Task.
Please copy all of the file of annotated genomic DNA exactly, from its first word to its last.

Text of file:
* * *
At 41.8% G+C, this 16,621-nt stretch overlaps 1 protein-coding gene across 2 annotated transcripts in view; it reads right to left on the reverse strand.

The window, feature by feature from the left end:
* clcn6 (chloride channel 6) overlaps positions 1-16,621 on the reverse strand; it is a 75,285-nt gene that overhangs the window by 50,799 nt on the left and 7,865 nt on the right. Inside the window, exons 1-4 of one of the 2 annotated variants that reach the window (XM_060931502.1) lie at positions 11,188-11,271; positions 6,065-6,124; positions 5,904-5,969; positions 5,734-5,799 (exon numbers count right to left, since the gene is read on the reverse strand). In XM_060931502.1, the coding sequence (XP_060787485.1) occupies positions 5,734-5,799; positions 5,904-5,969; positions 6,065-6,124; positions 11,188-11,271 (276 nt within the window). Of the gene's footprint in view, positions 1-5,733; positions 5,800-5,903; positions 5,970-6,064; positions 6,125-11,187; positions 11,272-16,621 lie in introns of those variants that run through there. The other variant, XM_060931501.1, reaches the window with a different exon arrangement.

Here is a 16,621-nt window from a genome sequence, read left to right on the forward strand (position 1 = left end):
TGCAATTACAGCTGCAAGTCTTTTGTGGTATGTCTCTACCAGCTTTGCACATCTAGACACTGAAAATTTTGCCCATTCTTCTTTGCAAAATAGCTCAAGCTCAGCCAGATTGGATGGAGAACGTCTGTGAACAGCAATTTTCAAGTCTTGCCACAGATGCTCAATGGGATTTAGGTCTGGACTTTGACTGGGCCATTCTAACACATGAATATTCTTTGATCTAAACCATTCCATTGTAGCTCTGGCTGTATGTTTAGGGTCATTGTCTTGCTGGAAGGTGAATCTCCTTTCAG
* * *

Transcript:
At 41.8% G+C, this 16,621-nt stretch overlaps 1 protein-coding gene across 2 annotated transcripts in view; it reads right to left on the reverse strand.

The window, feature by feature from the left end:
* clcn6 (chloride channel 6) overlaps positions 1-16,621 on the reverse strand; it is a 75,285-nt gene that overhangs the window by 50,799 nt on the left and 7,865 nt on the right. Inside the window, exons 1-4 of one of the 2 annotated variants that reach the window (XM_060931502.1) lie at positions 11,188-11,271; positions 6,065-6,124; positions 5,904-5,969; positions 5,734-5,799 (exon numbers count right to left, since the gene is read on the reverse strand). In XM_060931502.1, the coding sequence (XP_060787485.1) occupies positions 5,734-5,799; positions 5,904-5,969; positions 6,065-6,124; positions 11,188-11,271 (276 nt within the window). Of the gene's footprint in view, positions 1-5,733; positions 5,800-5,903; positions 5,970-6,064; positions 6,125-11,187; positions 11,272-16,621 lie in introns of those variants that run through there. The other variant, XM_060931501.1, reaches the window with a different exon arrangement.

Here is a 16,621-nt window from a genome sequence, read left to right on the forward strand (position 1 = left end):
TGCAATTACAGCTGCAAGTCTTTTGTGGTATGTCTCTACCAGCTTTGCACATCTAGACACTGAAAATTTTGCCCATTCTTCTTTGCAAAATAGCTCAAGCTCAGCCAGATTGGATGGAGAACGTCTGTGAACAGCAATTTTCAAGTCTTGCCACAGATGCTCAATGGGATTTAGGTCTGGACTTTGACTGGGCCATTCTAACACATGAATATTCTTTGATCTAAACCATTCCATTGTAGCTCTGGCTGTATGTTTAGGGTCATTGTCTTGCTGGAAGGTGAATCTCCTTTCAG